Illustration – X bails a container of milk having 5L of milk to Y. Y without X’s consent mixes the milk with 2L water of his own. Y must compensate for the loss.
- If the bailee fails to return the goods on time, then he is liable to pay for any loss or damage caused to the bailor owing to the delay. (section 161)
- A bailee is liable to deliver to the bailor any increase or profit which may have accrued from the bailed goods. (section 163)
Illustration – C leaves a dog in the care of D. The dog has a pup. D is liable to deliver the pup as well as the dog to C.
FAQ – What if the goods get lost by the fault of bailee?
In case goods are lost by the bailee and not returned at the appropriate time, then he is liable to compensate to the bailor for the loss caused.
Rights of Bailee:
- Right to know the defects – A bailee has full right to know the material defects in the goods bailed, which can expose him to any risk or damage. (Section 150)
- Right to claim expenses – In a situation, where some work is to be carried out on the goods by the bailee, then the bailee has the right to claim the necessary expenses incurred by him for the purpose of bailment. (Section 158)
- Right to lien – When the bailee has provided any service involving the use of his labour and skill in respect of goods bailed, he has a right to retain such goods until he is paid for his services. (Section 170 – 171). It is of two types:
1. Particular lien
2. General lien
In Surya Investment Co. v. S.T.C it was held that if any expenses are incurred by the bailee for the protection and maintenance of goods, then it should be borne by the bailor. Bailee is entitled to retain the goods till he is paid for his services.
Termination of bailment
Bailment can be terminated in two situations:
- As per section 153 of the Indian Contract Act – A Contract of bailment is voidable at the option of bailor if:Bailee does any act with the goods that is contrary to the conditions of bailment. Illustration – A gave his blazer to B for dry cleaning but on the contrary B gave his Blazer to C, so that C can wear it on his fresher’s party. This is an unauthorized use of the blazer bailed.
- As per section 162 Bailment can also be terminated by the death either of the bailor or of the bailee.
What is Pledge?
It is a kind of bailment defined in section 172 of the Indian Contract Act. It implies bailment of goods as security for payment of a debt or performance of a promise.
Illustration – Y took a loan from the bank against the security of his house property papers. Here, Y is a pawnor, the bank is a Pawnee and documents are the pledged goods.
Parties to the contract:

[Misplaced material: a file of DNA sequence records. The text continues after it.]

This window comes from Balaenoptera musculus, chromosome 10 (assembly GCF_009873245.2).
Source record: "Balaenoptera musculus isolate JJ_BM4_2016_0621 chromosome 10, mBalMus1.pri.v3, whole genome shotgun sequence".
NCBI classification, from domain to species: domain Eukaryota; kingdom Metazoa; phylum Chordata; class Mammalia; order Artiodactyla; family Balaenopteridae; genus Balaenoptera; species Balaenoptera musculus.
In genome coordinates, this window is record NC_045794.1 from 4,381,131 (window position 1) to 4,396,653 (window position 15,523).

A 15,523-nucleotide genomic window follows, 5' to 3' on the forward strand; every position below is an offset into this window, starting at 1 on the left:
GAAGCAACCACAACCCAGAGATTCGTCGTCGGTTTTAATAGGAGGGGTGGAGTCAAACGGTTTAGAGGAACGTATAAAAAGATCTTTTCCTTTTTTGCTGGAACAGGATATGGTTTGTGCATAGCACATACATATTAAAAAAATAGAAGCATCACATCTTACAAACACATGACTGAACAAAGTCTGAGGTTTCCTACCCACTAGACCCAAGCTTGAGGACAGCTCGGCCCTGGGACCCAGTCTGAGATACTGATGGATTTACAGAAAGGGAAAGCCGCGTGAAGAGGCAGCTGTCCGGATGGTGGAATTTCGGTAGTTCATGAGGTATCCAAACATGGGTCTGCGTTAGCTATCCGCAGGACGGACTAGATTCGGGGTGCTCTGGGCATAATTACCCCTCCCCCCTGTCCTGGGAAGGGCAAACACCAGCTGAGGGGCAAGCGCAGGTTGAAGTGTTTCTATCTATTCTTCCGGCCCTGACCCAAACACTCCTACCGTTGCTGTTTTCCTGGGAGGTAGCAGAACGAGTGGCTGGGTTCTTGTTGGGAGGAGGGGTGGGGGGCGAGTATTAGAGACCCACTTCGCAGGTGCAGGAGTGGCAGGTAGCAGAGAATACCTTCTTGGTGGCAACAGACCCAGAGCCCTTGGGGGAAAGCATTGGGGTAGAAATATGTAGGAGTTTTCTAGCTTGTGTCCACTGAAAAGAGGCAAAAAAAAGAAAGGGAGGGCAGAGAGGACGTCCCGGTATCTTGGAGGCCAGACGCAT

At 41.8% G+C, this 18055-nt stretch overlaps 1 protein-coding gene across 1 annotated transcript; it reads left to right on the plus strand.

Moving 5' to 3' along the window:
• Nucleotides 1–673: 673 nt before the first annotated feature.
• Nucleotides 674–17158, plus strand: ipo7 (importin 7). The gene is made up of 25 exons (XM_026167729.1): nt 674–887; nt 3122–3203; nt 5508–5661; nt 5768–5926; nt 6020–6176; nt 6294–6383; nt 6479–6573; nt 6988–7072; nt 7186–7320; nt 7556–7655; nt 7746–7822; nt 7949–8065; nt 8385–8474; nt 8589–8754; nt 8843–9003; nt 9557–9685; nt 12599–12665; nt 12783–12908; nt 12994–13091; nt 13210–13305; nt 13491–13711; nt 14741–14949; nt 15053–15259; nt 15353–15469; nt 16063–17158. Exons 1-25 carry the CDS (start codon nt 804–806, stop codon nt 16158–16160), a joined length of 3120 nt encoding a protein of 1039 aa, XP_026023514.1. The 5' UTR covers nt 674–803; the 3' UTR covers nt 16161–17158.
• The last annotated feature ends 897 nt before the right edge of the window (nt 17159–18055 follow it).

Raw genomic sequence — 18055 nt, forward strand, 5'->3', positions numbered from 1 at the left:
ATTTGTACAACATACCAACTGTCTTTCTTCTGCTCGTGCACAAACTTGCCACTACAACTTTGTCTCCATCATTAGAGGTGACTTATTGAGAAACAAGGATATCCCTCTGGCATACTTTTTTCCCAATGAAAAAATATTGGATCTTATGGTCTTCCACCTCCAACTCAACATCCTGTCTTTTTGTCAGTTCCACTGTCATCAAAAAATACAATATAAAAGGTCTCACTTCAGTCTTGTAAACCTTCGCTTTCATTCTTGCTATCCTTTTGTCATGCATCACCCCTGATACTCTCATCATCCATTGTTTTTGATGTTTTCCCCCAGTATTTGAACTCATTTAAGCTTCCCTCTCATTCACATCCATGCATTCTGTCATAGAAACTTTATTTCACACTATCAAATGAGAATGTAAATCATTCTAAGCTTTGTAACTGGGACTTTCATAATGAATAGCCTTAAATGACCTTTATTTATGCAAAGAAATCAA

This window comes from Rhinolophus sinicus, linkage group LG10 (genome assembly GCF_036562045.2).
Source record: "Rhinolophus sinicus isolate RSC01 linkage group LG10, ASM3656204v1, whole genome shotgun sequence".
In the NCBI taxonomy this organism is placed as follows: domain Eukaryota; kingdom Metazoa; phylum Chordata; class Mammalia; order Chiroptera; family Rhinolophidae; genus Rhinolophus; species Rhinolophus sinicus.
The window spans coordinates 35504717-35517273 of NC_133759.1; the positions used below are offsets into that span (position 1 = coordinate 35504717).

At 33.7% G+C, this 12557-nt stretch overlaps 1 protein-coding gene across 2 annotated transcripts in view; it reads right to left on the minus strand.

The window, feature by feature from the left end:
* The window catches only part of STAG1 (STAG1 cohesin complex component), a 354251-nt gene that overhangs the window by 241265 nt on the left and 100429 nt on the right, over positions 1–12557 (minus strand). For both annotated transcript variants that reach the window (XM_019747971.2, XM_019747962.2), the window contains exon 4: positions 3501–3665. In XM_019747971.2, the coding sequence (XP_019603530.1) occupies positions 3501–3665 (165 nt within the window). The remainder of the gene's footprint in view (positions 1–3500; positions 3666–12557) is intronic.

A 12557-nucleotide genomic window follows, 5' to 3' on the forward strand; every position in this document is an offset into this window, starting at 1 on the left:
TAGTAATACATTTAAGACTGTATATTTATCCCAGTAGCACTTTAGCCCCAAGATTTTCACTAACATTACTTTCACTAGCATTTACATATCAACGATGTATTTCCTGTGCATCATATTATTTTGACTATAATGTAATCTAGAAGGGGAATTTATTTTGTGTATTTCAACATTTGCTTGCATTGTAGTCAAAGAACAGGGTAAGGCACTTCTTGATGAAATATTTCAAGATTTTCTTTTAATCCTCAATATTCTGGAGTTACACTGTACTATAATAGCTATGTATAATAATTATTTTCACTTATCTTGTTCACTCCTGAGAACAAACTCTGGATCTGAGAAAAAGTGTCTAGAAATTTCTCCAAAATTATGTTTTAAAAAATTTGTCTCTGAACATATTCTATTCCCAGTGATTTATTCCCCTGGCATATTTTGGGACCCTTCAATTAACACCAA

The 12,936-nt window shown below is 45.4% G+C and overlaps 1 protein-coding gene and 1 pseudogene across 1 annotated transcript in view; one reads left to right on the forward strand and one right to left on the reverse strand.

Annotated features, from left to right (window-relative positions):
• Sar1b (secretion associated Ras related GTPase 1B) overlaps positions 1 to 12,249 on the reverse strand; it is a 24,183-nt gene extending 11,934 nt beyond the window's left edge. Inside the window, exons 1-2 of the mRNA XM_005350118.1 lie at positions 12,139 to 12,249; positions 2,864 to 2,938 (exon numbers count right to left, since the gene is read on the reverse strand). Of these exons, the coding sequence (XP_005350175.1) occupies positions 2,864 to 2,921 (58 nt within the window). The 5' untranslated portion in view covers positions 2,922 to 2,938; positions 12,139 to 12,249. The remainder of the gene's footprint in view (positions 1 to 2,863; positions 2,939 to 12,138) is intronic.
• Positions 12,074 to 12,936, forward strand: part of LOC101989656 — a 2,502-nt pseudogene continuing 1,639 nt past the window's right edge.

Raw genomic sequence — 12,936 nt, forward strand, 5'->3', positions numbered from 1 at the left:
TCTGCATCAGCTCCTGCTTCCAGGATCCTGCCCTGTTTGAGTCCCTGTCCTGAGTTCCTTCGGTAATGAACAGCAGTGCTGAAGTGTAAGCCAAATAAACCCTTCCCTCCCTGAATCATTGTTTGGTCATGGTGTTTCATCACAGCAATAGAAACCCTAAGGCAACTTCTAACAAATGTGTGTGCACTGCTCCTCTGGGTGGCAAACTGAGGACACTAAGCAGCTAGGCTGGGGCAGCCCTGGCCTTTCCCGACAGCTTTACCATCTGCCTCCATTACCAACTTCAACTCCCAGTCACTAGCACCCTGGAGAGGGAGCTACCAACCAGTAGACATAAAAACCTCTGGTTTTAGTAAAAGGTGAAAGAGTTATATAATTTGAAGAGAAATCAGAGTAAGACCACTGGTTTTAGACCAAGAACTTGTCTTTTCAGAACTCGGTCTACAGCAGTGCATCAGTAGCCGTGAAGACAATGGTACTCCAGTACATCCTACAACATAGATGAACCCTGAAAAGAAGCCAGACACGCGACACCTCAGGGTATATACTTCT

Pawnor – The bailor, in this case, is the Pawnor.
Pawnee – The bailee, in this case, is the Pawnee.
Essential elements of Pledge:
- Delivery of goods – The goods should be delivered from pawnor to Pawnee. ( there is a change in possession of goods)
- Purpose of delivery is always security for payment of a debt – The goods should be bailed as security against the payment of debts or performance of a promise.
Illustration – Like in the above case Y (Pawnor) delivered his valuable documents to the Bank (Pawnee) as security against the debts (purpose).
- Property pledged should be movable.
Rights of Pawnee-
- Right to retain– Pawnee has the right to retain the goods for the interest of the debt and all the expenses incurred by him on the goods pledged.
- Right to expenses – Pawnee has the right to receive any extraordinary expense incurred by him on the maintenance and protection of the goods pledged. (section 175)
- Right to sue or sell – In case when the pawnor makes default in the payment, then the pawnee has the right to:
- Institute a suit against the pawnor and retain the goods pledged as collateral security.
- Sell the goods on giving a notice of sale to the pawnor.
In Sunderlal saraf vs. Subas Chand Jain, it was held that “It is not essential that the notice under this section should state the date, time or place of the planned sale. The only thing needed is, sending a reasonable notice of sale.
FAQ – What if the amount received against the sale is less than the amount of debt?
The pawnor is liable to pay the balance and if the reverse happens, then the Pawnee is liable to pay the surplus to the pawnor.
Conclusion for Bailment and Pledge
‘Every pledge is a bailment but every bailment is not a pledge’. It implies that pledge is a unique kind of bailment in which the goods are pledged for one single purpose i.e. as a security against the payment of debts. The pledge has a very little reach in comparison to the bailment. In a nutshell it can be said that ‘If bailment is a universe then pledge is one of its planets’.
Ø Universal’s Indian Contract Act, 1872 Bare Act
Ø Avatar Singh’s Law of Contract and Specific Relief
 AIR 1992 Del 103
 1967 SCR (3) 938
 (1881) 6 Q.B.D 685
 AIR 1986 Cal 46
 AIR 2006 MP 35
Author Details: Nishant Gulyani (School of Law, UPES – Dehradun)